# 1  Gauss Elimination Method for Systems of Linear Equations

Definition 1.1. Two systems of linear equations are said to be equivalent if they have the same set of solutions.

Given a system of linear equations

 $\begin{array}{ccccccccc}{a}_{1,1}{x}_{1}& +& {a}_{1,2}{x}_{2}& +& \dots & +& {a}_{1,n}{x}_{n}& =& {b}_{1}\\ {a}_{2,1}{x}_{1}& +& {a}_{2,2}{x}_{2}& +& \dots & +& {a}_{2,n}{x}_{n}& =& {b}_{2}\\ ⋮& & & & & & & & ⋮\\ {a}_{m,1}{x}_{1}& +& {a}_{m,2}{x}_{2}& +& \dots & +& {a}_{m,n}{x}_{n}& =& {b}_{m}\end{array}$ (1.1)

We show how to obtain an equivalent system of linear equations to (1.1) which is easier to solve. One of the simpliest procedures is an elimination technique known as Gauss Elimination Method. Here we give the version for systems of linear equations (a similar method exists for matrices).

Algorithm 1.2.  Gauss Elimination Method for systems of linear equations.

Step 1. If necessary interchange the equations so that the first equation has the variable ${x}_{1}.$ (The best situation is if every coefficient ${a}_{i,1}$ is a multiple of ${a}_{1,1}\phantom{\rule{mediummathspace}{0.2em}}$for all $i\ne 1$.)

Step 2. By adding appropriate multiples of the first equation to the every other equation eliminate the variable ${x}_{1}\phantom{\rule{mediummathspace}{0.2em}}$from all equations except the first one.

Step 3. Multiply, if suitable, an equation by a nonzero number.

Step 4. Ignoring the first equation, view the remaining equations as a system of $m-1\phantom{\rule{mediummathspace}{0.2em}}$equations in variables ${x}_{2},...,{x}_{n}.$ Repeat the procedure on this system.

Note that the application of steps 1 and 2 above will after one execution of step 2 yield a system of the form:

 $\begin{array}{ccccccccc}{a}_{1,1}\text{'}{x}_{1}& +& {a}_{1,2}\text{'}{x}_{2}& +& \dots & +& {a}_{1,n}\text{'}{x}_{n}& =& {b}_{1}\text{'}\\ & & {a}_{2,2}\text{'}{x}_{2}& +& \dots & +& {a}_{2,n}\text{'}{x}_{n}& =& {b}_{2}\text{'}\\ & & ⋮& & & & & & ⋮\\ & & {a}_{m,2}\text{'}{x}_{2}& +& \dots & +& {a}_{m,n}\text{'}{x}_{n}& =& {b}_{m}\text{'}\end{array}$ (1.2)

We now view the last $m-1$ equations of (1.2) as a linear system. Applying the steps 1 and 2 we get:

 $\begin{array}{ccccccccccc}{a}_{1,1}\text{'}{x}_{1}& +& {a}_{1,2}\text{'}{x}_{2}& +& {a}_{1,3}\text{'}{x}_{3}& +& \dots & +& {a}_{1,n}\text{'}{x}_{n}& =& {b}_{1}\text{'}\\ & & {a}_{2,2}\text{'}\text{'}{x}_{2}& +& {a}_{2,3}\text{'}\text{'}{x}_{3}& +& \dots & +& {a}_{2,n}\text{'}\text{'}{x}_{n}& =& {b}_{2}\text{'}\text{'}\\ & & & & {a}_{3,3}\text{'}\text{'}{x}_{3}& +& \dots & +& {a}_{3,n}\text{'}\text{'}{x}_{n}& =& {b}_{3}\text{'}\text{'}\\ & & & & ⋮& & & & & & ⋮\\ & & & & {a}_{m,3}\text{'}\text{'}{x}_{3}& +& \dots & +& {a}_{m,n}\text{'}\text{'}{x}_{n}& =& {b}_{m}\text{'}\text{'}\end{array}$ (1.3)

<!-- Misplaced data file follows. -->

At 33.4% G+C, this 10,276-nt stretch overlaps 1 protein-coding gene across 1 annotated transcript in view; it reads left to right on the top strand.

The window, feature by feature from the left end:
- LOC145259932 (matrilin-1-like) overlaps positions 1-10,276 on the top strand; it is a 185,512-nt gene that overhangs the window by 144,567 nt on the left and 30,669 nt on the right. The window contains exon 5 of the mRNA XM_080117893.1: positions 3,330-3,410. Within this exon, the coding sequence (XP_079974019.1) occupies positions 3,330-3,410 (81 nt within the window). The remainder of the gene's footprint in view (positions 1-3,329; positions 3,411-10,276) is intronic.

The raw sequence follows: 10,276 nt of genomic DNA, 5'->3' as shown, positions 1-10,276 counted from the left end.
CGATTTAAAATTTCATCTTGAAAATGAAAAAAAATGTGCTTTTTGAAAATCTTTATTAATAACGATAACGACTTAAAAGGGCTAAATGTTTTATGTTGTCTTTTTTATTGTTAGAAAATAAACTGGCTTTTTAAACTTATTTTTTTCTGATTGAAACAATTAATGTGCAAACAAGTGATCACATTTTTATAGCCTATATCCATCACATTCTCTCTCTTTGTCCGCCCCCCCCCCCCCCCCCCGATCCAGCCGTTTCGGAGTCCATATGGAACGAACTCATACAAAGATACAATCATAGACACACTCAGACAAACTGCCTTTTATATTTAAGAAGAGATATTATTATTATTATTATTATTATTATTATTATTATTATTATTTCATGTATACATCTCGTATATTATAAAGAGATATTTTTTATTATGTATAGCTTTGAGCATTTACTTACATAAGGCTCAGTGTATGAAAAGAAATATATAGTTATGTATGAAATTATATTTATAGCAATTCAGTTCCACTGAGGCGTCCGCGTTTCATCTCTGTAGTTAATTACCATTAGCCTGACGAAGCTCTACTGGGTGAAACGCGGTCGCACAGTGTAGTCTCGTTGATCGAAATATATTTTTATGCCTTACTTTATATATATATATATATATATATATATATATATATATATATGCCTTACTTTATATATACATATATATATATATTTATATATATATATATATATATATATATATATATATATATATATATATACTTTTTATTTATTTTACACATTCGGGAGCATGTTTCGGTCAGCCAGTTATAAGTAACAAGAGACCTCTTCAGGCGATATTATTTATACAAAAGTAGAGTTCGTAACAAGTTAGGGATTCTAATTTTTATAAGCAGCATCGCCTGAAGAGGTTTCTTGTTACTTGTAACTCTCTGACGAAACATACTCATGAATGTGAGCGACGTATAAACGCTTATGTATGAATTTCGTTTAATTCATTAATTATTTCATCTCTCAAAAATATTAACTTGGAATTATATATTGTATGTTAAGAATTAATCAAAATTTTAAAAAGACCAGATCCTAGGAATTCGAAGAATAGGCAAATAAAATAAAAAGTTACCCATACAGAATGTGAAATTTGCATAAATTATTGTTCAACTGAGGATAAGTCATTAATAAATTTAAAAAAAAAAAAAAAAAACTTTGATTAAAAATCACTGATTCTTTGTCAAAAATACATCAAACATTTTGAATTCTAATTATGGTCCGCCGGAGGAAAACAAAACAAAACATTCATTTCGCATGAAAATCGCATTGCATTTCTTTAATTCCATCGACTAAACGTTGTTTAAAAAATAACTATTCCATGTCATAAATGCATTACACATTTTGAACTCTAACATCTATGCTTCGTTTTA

The aim of the algorithm (although there might be cases when in the resulting system some variable is missing) is to obtain a system of the form (where $k\le n$)

 $\begin{array}{ccccccccccccc}{c}_{1,1}{x}_{1}& +& {c}_{1,2}{x}_{2}& +& \dots & +& {c}_{1,k}{x}_{k}& +& \dots & +& {c}_{1,n}{x}_{n}& =& {d}_{1}\\ & & {c}_{2,2}{x}_{2}& +& \dots & +& {c}_{2,k}{x}_{k}& +& \dots & +& {c}_{2,n}{x}_{n}& =& {d}_{2}\\ & & & ⋮& & & & & & & & & ⋮\\ & & & & & & {c}_{k,k}{x}_{k}& +& \dots & +& {c}_{k,n}{x}_{n}& =& {d}_{k}\end{array}$ (1.4)

For simplicity, assume that all ${c}_{i,i}\ne 0$ for all $i=1,\dots k-1$.

There can happen two possibilities:

1. The last equation obtained by the Gauss Elimination Method has the following form

 $0.{x}_{k}\phantom{\rule{mediummathspace}{0.2em}}+\phantom{\rule{mediummathspace}{0.2em}}0.{x}_{k+1}\phantom{\rule{mediummathspace}{0.2em}}+\phantom{\rule{mediummathspace}{0.2em}}\dots \phantom{\rule{mediummathspace}{0.2em}}+\phantom{\rule{mediummathspace}{0.2em}}0.{x}_{n}\phantom{\rule{mediummathspace}{0.2em}}=\phantom{\rule{mediummathspace}{0.2em}}{d}_{k}$

for some ${d}_{k}\ne 0$. In this case, the system (1.4), and also (1.1), is inconsistent and does not have a solution.

2. The coefficient ${c}_{k,k}\ne 0$. In this case, for every choice of variables ${x}_{j}\phantom{\rule{mediummathspace}{0.2em}}$for $j\ne 1,\dots ,k\phantom{\rule{mediummathspace}{0.2em}}$ there exists a solution of the system (1.4) and therefore also of the system (1.1). Let ${x}_{k+1}={t}_{1},$ ${x}_{k+2}={t}_{2},\phantom{\rule{mediummathspace}{0.2em}}\dots ,\phantom{\rule{mediummathspace}{0.2em}}{x}_{n}={t}_{n-k}$ for ${t}_{1},{t}_{2},\dots ,{t}_{n-k}\in ℝ$, then we can calculate the remaining variables ${x}_{1},\dots ,{x}_{k}$ from the following system

 $\begin{array}{ccccccccccccc}{c}_{1,1}{x}_{1}& +& \dots & +& {c}_{1,k}{x}_{k}& =& {d}_{1}& -& {c}_{1,k+1}{x}_{k+1}& -& \dots & -& {c}_{1,n}{x}_{n}\\ & & & & ⋮& & ⋮& & & & & & \\ & & & & {c}_{k,k}{x}_{k}& =& {d}_{k}& -& {c}_{k,k+1}{x}_{k+1}& -& \dots & -& {c}_{k,n}{x}_{n}\end{array}$ (1.5)

as follows: From the last equation of the system (1.6) we calculate ${x}_{k}\phantom{\rule{mediummathspace}{0.2em}}$(we divide the equation by ${c}_{k,k}$). This value of ${x}_{k}\phantom{\rule{mediummathspace}{0.2em}}$is substituted in the one but last equation tocalculate ${x}_{k-1}$; and so on till we calculate ${x}_{1}$ from the first equation. (Note that when we calculate ${x}_{1}$ then we already know all ${x}_{2},{x}_{3},\dots {x}_{k}$.) This procedure is often called back substitution.